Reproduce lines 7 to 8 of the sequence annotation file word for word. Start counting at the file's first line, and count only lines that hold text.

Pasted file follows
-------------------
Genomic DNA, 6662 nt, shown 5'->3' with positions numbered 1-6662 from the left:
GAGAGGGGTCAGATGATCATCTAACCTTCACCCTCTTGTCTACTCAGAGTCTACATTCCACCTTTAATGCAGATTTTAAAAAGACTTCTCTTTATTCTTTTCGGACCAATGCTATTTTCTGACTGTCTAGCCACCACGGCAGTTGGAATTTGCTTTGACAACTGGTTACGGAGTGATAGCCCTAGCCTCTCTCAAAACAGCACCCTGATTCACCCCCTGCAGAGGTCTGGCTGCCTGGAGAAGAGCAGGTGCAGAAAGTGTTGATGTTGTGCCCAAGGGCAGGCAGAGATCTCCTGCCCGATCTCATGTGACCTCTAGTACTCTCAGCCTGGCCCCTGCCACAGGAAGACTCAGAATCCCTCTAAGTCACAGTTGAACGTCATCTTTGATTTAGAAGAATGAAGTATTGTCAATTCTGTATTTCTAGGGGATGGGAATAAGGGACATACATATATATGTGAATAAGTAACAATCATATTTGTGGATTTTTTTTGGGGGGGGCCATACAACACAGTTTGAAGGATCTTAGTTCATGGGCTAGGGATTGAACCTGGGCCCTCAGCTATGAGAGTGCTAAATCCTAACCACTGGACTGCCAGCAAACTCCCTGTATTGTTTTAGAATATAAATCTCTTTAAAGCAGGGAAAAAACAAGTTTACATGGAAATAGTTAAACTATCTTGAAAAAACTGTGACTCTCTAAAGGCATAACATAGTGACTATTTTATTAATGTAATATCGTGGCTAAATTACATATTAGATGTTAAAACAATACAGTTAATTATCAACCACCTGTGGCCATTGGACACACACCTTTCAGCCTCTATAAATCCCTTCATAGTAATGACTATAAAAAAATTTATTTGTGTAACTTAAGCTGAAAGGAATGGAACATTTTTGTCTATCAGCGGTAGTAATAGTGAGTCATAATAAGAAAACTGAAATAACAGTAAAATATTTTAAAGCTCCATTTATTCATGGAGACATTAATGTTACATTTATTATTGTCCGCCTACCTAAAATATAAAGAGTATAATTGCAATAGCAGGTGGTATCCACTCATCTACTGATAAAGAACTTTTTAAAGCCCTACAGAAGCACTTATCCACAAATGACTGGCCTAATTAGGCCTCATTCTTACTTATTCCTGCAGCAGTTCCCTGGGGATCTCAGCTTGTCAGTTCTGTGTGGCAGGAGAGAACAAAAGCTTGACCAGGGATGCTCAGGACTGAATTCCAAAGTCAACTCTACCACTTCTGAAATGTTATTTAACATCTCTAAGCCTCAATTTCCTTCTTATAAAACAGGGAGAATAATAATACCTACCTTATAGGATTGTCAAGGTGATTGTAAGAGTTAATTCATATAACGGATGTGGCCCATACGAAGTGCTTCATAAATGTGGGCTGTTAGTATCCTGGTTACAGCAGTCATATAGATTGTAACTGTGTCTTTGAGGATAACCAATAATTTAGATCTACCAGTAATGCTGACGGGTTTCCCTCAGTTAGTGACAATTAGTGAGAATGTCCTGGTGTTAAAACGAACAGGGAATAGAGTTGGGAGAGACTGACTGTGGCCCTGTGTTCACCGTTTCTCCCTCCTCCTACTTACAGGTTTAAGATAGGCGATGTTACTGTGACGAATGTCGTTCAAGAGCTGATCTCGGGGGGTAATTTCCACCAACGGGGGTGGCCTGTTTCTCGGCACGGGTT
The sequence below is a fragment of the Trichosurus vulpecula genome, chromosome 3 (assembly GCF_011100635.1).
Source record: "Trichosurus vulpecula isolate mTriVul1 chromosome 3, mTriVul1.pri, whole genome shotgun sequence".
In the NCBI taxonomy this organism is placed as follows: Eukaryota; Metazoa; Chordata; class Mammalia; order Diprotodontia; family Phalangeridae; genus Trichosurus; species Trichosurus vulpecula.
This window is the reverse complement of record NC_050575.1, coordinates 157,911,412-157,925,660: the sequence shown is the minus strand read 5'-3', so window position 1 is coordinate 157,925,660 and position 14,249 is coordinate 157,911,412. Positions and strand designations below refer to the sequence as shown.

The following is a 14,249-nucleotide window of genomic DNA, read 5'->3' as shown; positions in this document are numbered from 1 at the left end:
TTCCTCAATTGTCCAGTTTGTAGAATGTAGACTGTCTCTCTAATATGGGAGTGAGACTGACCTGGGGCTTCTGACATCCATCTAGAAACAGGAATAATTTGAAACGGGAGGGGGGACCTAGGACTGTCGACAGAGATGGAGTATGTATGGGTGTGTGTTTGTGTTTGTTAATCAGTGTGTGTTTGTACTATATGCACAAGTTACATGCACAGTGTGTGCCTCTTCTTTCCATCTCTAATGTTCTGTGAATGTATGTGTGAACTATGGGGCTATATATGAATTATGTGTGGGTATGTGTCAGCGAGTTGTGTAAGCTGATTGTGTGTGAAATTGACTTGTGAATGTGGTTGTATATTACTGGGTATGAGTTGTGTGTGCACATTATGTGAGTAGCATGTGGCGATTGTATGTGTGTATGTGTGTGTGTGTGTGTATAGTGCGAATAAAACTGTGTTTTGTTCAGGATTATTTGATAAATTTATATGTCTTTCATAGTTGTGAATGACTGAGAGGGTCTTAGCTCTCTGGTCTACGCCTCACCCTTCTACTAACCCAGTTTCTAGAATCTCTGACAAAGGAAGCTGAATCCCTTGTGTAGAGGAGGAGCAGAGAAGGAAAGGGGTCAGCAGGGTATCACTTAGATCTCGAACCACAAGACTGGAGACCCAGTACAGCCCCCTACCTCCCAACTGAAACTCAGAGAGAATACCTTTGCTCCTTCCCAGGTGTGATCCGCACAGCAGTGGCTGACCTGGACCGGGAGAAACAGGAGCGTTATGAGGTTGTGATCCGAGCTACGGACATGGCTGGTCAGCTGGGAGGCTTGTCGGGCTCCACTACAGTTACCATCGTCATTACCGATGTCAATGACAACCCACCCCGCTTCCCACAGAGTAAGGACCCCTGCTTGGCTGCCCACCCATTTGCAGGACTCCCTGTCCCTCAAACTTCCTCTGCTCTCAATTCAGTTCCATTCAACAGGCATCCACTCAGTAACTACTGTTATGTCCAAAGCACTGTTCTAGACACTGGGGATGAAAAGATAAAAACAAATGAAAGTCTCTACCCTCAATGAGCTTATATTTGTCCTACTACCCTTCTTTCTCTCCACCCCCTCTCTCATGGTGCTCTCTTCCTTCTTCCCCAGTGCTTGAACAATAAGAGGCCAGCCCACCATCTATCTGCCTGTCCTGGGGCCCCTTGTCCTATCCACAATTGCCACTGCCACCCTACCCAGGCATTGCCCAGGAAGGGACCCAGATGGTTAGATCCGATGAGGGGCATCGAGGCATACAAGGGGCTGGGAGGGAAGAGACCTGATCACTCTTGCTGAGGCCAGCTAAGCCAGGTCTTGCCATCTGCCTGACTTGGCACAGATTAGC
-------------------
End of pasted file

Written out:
The following is a 14,249-nucleotide window of genomic DNA, read 5'->3' as shown; positions in this document are numbered from 1 at the left end:
TTCCTCAATTGTCCAGTTTGTAGAATGTAGACTGTCTCTCTAATATGGGAGTGAGACTGACCTGGGGCTTCTGACATCCATCTAGAAACAGGAATAATTTGAAACGGGAGGGGGGACCTAGGACTGTCGACAGAGATGGAGTATGTATGGGTGTGTGTTTGTGTTTGTTAATCAGTGTGTGTTTGTACTATATGCACAAGTTACATGCACAGTGTGTGCCTCTTCTTTCCATCTCTAATGTTCTGTGAATGTATGTGTGAACTATGGGGCTATATATGAATTATGTGTGGGTATGTGTCAGCGAGTTGTGTAAGCTGATTGTGTGTGAAATTGACTTGTGAATGTGGTTGTATATTACTGGGTATGAGTTGTGTGTGCACATTATGTGAGTAGCATGTGGCGATTGTATGTGTGTATGTGTGTGTGTGTGTGTATAGTGCGAATAAAACTGTGTTTTGTTCAGGATTATTTGATAAATTTATATGTCTTTCATAGTTGTGAATGACTGAGAGGGTCTTAGCTCTCTGGTCTACGCCTCACCCTTCTACTAACCCAGTTTCTAGAATCTCTGACAAAGGAAGCTGAATCCCTTGTGTAGAGGAGGAGCAGAGAAGGAAAGGGGTCAGCAGGGTATCACTTAGATCTCGAACCACAAGACTGGAGACCCAGTACAGCCCCCTACCTCCCAACTGAAACTCAGAGAGAATACCTTTGCTCCTTCCCAGGTGTGATCCGCACAGCAGTGGCTGACCTGGACCGGGAGAAACAGGAGCGTTATGAGGTTGTGATCCGAGCTACGGACATGGCTGGTCAGCTGGGAGGCTTGTCGGGCTCCACTACAGTTACCATCGTCATTACCGATGTCAATGACAACCCACCCCGCTTCCCACAGAGTAAGGACCCCTGCTTGGCTGCCCACCCATTTGCAGGACTCCCTGTCCCTCAAACTTCCTCTGCTCTCAATTCAGTTCCATTCAACAGGCATCCACTCAGTAACTACTGTTATGTCCAAAGCACTGTTCTAGACACTGGGGATGAAAAGATAAAAACAAATGAAAGTCTCTACCCTCAATGAGCTTATATTTGTCCTACTACCCTTCTTTCTCTCCACCCCCTCTCTCATGGTGCTCTCTTCCTTCTTCCCCAGTGCTTGAACAATAAGAGGCCAGCCCACCATCTATCTGCCTGTCCTGGGGCCCCTTGTCCTATCCACAATTGCCACTGCCACCCTACCCAGGCATTGCCCAGGAAGGGACCCAGATGGTTAGATCCGATGAGGGGCATCGAGGCATACAAGGGGCTGGGAGGGAAGAGACCTGATCACTCTTGCTGAGGCCAGCTAAGCCAGGTCTTGCCATCTGCCTGACTTGGCACAGATTAGC